Keywords: Efficiency, Informal Sector, Hidden Search Effort.
    JEL: H21 J64 J65
    Date: 2014–07–21
  3. By: Luz Adriana Flórez
    Abstract: This paper analyzes the effect of social security and lump sum layoff payment in an economy with an informal sector and savings, where the search effort is unobserved. I characterize the optimal consumption/search/non-participant strategy assuming that workers are risk averse and that formal jobs last forever. After including job destruction shocks I solve the model numerically, and focus on the effects of lump sum layoff and social security payments on workers’ decision to be formal, informal or non-participant. I find that severance payments protect formal workers against the unemployment risk. With severance payments workers do not over-accumulate to protect themselves against unemployment, instead they increase the search effort through the re-entitlement effects. In this respect my work resembles that of Coles (2006). I find that in the steady state a high severance payment increases the proportion of formal workers while reduces the proportion of informal workers and those who decide not to participate in the labor market. Even though the optimal policy with severance payment is generous, I find that in the steady state the unemployment rate is low and welfare improves.
    Keywords: Social security payment, Severance payment, Informal sector, Hidden search effort, Savings.
    JEL: D91 J32 J64 J65
    Date: 2014–07–23
  4. By: Kan, Elif Oznur; Tansel, Aysit
    Abstract: This paper investigates how informality can be defined and measured in the Turkish labor market. Two alternative definitions of informality are used to explore their relevance and implications for the Turkish labor market using descriptive statistics. They are the enterprise definition and the social security definition. Further, contributions of individual and job characteristics to the likelihood of informality are investigated using multivariate probit analysis under the two definitions. The social security registration criterion is found to be a better measure of informality in the Turkish labor market given its ability to capture the key relationships between several individual and employment characteristics and the likelihood of informality.The study suggests that preference should be given to social security definition of labor informality for a more accurate depiction of the Turkish labor market. The suitability of the two alternative definitions of informality in the Turkish labor market and its implications have not been investigated before.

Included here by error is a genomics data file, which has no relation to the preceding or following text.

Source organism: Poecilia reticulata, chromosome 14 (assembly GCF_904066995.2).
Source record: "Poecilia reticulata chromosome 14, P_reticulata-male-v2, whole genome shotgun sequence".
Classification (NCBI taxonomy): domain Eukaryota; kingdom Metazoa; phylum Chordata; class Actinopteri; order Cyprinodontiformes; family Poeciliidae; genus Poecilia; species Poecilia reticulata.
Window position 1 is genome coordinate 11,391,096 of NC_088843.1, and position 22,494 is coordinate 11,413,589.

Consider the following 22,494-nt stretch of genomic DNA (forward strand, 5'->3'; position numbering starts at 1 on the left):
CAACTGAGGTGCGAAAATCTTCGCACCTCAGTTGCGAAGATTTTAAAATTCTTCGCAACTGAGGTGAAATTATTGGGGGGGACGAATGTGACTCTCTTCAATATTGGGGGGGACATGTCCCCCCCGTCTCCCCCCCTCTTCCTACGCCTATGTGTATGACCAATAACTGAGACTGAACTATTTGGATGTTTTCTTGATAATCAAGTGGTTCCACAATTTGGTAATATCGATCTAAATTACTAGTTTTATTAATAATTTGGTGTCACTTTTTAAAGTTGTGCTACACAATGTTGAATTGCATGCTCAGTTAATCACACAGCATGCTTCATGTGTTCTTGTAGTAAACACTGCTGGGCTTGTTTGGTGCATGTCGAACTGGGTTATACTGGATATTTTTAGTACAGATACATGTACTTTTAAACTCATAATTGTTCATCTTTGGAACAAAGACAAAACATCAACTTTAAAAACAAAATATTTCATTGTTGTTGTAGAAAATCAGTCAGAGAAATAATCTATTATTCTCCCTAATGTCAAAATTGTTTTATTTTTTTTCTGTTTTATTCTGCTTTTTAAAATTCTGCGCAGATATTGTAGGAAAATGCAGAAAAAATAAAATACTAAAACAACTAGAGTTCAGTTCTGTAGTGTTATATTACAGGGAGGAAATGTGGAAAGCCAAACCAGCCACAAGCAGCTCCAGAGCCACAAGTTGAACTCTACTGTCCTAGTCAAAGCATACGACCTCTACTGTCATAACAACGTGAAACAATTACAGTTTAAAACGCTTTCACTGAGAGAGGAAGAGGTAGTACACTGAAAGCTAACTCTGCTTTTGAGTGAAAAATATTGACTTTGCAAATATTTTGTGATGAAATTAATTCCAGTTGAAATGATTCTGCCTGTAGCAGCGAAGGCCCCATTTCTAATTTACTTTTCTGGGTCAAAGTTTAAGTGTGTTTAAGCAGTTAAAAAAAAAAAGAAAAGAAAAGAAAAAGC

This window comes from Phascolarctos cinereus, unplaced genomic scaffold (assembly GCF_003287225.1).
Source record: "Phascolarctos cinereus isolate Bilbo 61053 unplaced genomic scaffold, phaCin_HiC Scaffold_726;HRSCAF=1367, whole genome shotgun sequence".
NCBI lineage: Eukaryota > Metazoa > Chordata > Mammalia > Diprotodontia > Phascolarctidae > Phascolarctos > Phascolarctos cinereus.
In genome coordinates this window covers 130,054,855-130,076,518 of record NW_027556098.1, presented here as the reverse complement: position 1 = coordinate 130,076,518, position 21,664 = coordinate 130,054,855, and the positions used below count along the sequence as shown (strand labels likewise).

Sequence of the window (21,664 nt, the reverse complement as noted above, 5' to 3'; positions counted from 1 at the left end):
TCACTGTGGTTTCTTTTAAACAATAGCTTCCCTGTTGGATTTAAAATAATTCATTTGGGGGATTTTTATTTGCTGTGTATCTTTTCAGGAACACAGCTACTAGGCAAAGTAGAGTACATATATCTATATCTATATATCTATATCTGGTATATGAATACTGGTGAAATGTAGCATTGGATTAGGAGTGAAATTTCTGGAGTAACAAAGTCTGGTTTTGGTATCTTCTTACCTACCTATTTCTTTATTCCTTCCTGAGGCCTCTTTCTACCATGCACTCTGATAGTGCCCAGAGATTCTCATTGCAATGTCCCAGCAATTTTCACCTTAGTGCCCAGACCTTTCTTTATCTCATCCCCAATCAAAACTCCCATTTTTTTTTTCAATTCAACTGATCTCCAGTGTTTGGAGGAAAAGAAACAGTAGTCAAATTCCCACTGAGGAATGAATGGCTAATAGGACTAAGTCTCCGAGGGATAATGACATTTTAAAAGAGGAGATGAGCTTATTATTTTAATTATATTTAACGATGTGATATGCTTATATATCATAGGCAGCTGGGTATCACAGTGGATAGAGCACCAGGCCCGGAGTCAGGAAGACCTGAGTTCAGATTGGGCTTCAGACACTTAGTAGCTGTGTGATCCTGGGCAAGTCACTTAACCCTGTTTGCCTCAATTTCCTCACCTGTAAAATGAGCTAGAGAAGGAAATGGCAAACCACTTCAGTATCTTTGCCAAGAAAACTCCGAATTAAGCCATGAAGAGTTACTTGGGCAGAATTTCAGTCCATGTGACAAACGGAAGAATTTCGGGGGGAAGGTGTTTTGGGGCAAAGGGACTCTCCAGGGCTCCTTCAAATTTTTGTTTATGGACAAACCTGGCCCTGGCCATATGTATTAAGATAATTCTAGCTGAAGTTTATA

Keywords: Informality, Definition, Measurement and Likelihood, Turkey